Hope you found that useful. Questions welcomed in the comments. – Andy.

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About the Author

Andy Morgan

I am the founder of RippedBody.com, this is my sincere effort to build the best nutrition and training guides on the internet. Some readers hire me to coach them, which I've been doing online, via email, for the last six years. If you're interested in individualized, one-on-one nutrition and training coaching to help you crush your physique goals, let's start the conversation.

121 Comments on “On Cardio for the Physique-Focused Trainee”

  1. Hi Andy!
    I came across your page and read your free nutrition guide twice! it’s awesome and big thanks for the hard work. After reading this article I feel so much relief. As a woman there is so much information out there on how cardio is the solution for fat loss and I hate it sooo much. Strength training was intimidating at first (too much too learn at first, gym area flooded with guys..), it seemed too hard to start with. However, thanks to You Tube and all the amazing articles with great advice given for free like your page, I fell in love with weight lifting and going to the gym is so enjoyable now. I don’t do cardio because it’s boring, I hate it and my brain takes it as a punishment so I stick to what I love: lifting weights and challenging my body. Adherence to any plan is key and I don’t pretend to be stage ready any time in my life. Besides, I can say I am losing weight with no cardio at a healthy rate per week so I don’t feel i’m missing out for not doing it. Instead of taking cardio as a must-do for fat loss, I take it as a supplement for whenever my body feels like doing it or when i’m enjoying outdoor activities, that all. Wish more women would turn to strength training for results in fat loss because I really hate to see them for hours on the treadmill ~

  2. this sucks. i LOVE HIIT, plyometrics and such (hate running though); I love sweating and pushing my body to the limit for 10-20 mins. “Sweat and or pain” feels so, so good for me. giving it up in place of boring weight lifting makes me sad.

    HIIT like workouts have been my primary modus operandi for years.
    i’m reaching a plateau, though. i’m at 21% body fat (female, 160cm) which is low but i feel like i need to cut. i’ve got muscle for sure but it’s hard to see. i’ve read your articles on macros and calories, and on Big 3….. please don’t tell me I need to give up my beloved HIIT to achieve what i want 🙁 do you think it would be ok 1-2 times a week to go for it?

    1. I’m not telling you to stop, Nicole, just giving opinions on optimization. Ultimately, what you enjoy is tied in hugely with adherence and highly relevant to the bigger picture.

  3. Hey Andy,

    I have a question regarding skin elasticity and cardio. I used to weigh 300 lbs, in 2008/2009 I got down to 190 lbs through diet and exercise only. I then started dating my now wife and over the years slowly gained about half of that weight back. After finding your site and learning about IF and the Leangains approach to diet lifestyle I’ve successfully gotten down to 200 lbs (and I’m still dropping). I’m doing the stronglifts 5×5 routine only with no cardio at the moment. I’m increasing in strength every week but I’ve noticed that my skin hasn’t bounced back as well as it did the first time thus far. I feel fatter at 200 lbs than I was when I initially lost the weight. My question is would the fact I was doing a heavy cardio routine the first time around be a factor in my skin not bouncing back as fast? I understand I’m older as well, and the first time I lost the weight was over a year In the making versus less than 4 months this time around. Just wanted to get your thoughts on the issue and see if you’ve had any experience with your heavier clients loose skin woes? Thanks for your reply!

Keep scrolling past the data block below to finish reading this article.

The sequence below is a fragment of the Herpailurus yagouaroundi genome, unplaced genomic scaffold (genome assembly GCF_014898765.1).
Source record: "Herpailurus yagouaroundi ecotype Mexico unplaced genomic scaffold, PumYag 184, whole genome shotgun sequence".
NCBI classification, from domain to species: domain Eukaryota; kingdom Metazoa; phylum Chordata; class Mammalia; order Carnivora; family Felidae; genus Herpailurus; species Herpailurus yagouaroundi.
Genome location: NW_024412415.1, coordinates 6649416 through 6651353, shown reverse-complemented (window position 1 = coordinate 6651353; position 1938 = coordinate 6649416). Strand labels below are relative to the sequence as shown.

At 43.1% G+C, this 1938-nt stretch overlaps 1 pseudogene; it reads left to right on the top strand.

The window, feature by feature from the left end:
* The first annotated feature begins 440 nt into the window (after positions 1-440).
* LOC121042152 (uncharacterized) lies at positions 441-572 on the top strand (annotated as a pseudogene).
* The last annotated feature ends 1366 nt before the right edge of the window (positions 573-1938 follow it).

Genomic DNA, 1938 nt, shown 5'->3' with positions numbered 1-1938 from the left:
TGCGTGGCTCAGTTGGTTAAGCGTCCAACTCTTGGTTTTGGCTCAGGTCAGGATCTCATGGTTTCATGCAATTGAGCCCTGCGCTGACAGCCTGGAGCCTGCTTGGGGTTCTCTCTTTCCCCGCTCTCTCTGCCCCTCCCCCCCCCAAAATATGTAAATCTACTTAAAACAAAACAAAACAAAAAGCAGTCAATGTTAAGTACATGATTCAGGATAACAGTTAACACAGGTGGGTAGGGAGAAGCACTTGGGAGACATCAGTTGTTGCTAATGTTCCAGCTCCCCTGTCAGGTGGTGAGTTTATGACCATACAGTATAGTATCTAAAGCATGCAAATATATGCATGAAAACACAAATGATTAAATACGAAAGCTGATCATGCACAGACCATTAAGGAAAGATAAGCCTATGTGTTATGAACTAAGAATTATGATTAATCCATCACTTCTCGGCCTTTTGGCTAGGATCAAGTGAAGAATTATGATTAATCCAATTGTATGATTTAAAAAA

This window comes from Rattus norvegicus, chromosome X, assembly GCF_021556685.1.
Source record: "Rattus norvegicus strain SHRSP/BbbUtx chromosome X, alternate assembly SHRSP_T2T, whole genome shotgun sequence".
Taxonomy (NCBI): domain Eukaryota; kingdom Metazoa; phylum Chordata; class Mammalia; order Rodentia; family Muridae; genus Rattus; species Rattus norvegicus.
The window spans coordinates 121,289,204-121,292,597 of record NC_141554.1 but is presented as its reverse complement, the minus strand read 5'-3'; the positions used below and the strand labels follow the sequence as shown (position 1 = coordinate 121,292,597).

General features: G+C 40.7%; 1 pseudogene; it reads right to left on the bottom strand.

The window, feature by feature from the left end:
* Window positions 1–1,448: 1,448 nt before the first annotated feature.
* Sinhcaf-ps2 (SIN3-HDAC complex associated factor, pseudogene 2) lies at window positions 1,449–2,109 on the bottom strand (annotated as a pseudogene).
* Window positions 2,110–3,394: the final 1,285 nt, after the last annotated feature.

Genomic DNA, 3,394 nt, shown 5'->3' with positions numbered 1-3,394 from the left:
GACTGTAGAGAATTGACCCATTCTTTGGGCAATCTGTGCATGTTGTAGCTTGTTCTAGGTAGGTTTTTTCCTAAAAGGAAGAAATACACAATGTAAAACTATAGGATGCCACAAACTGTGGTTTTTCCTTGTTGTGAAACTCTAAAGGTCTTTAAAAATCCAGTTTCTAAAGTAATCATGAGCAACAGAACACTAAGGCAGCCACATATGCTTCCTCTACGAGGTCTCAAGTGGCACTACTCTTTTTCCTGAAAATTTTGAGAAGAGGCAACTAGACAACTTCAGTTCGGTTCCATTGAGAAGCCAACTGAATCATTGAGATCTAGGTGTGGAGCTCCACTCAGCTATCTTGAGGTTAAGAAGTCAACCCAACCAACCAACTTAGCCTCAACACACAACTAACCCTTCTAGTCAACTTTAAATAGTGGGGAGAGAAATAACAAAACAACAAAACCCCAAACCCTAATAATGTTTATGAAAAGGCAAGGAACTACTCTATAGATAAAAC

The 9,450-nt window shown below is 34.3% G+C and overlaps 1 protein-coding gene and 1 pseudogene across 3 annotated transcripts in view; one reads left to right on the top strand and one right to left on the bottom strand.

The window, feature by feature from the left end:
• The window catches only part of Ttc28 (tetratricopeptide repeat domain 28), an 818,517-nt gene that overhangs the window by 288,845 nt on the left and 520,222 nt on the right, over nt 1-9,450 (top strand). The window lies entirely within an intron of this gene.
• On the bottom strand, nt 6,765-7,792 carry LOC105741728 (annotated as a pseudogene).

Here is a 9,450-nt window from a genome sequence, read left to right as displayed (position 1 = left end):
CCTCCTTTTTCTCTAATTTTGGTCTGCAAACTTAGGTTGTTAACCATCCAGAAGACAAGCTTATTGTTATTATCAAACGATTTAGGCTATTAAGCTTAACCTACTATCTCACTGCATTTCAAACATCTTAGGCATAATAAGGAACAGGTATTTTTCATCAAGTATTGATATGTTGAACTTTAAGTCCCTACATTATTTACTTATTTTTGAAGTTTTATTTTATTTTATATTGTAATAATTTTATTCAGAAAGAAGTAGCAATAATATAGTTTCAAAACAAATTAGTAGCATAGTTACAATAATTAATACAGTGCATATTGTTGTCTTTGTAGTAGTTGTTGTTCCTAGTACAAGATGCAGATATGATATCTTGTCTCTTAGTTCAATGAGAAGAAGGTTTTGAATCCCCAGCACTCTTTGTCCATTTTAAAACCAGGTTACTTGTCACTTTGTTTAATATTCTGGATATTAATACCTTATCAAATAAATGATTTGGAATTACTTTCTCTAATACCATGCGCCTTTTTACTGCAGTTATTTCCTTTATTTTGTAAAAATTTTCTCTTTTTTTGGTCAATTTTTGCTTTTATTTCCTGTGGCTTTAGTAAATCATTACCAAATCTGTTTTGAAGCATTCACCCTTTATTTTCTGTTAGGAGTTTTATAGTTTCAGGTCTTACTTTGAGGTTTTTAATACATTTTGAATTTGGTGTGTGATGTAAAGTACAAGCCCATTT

1. Hi Joshua, thanks for the question. Loose skin is determined by the rate you lose weight and your individual skin elasticity. Whether you did cardio or weight training (or both) to achieve the weight loss will not affect the latter. You just need to wait for your skin to come tight.

      1. Got it, thanks for the response, Andy.

        Is there a rule of thumb as far as how long one should wait after losing weight before exploring other options such as surgery? I want to give my skin the proper time to bounce back.

        Thank you.

        1. Possibly, but I don’t have one. Whether surgery will be necessary or not you’ll have to wait and see. Don’t go to a surgeon to ask if you live in a country where they are incentivised to sell it.

          My advice is to get to your target bodyweight, then weight and diligently track whether your skin is coming tighter or not.

  4. Andy:

    I have 3 Questions about the following life-changing [for me at least] sentence from Menno Henselmans report (The Cardio Comedown):

    “studies have found that it’s not more effective to burn extra calories with aerobic exercise than simply consuming less of them: the weight and fat loss is the same15,16”

    Q1. But to maintain lean mass (and even gain some), the Calorie restricted individual HAS to perform heavy resistance training, correct?

    Q2. What happens if someone creates a deficit through Calorie restriction, but they do zero exercise?
    (my guess is that they would simply lose both fat AND lean mass, which is not optimal)

    Q3. What happens if someone creates a deficit by both expending energy and controlling Calorie intake, but they do not lift weights and their only form of exercise is low-to-moderate steady state cardio (i.e. elliptical, treadmill, stepmill, etc.)? Would they just get the same results as in Q2?

    This article has completely changed my life paradigm.

    Thank you Andy.

    -Quinn

    1. Hi Quinn, thanks for the questions.
      1. Yes.
      2. Right.
      3. It depends on who we are talking about. If we are talking about someone who has never done resistance training before then even the LISS will provide a progressive overload stimulus for those muscles for a time. However, for someone who has been resistance training, the stimulus from the LISS would be far less than what they are used to and so muscle would be lost.

Questions welcomed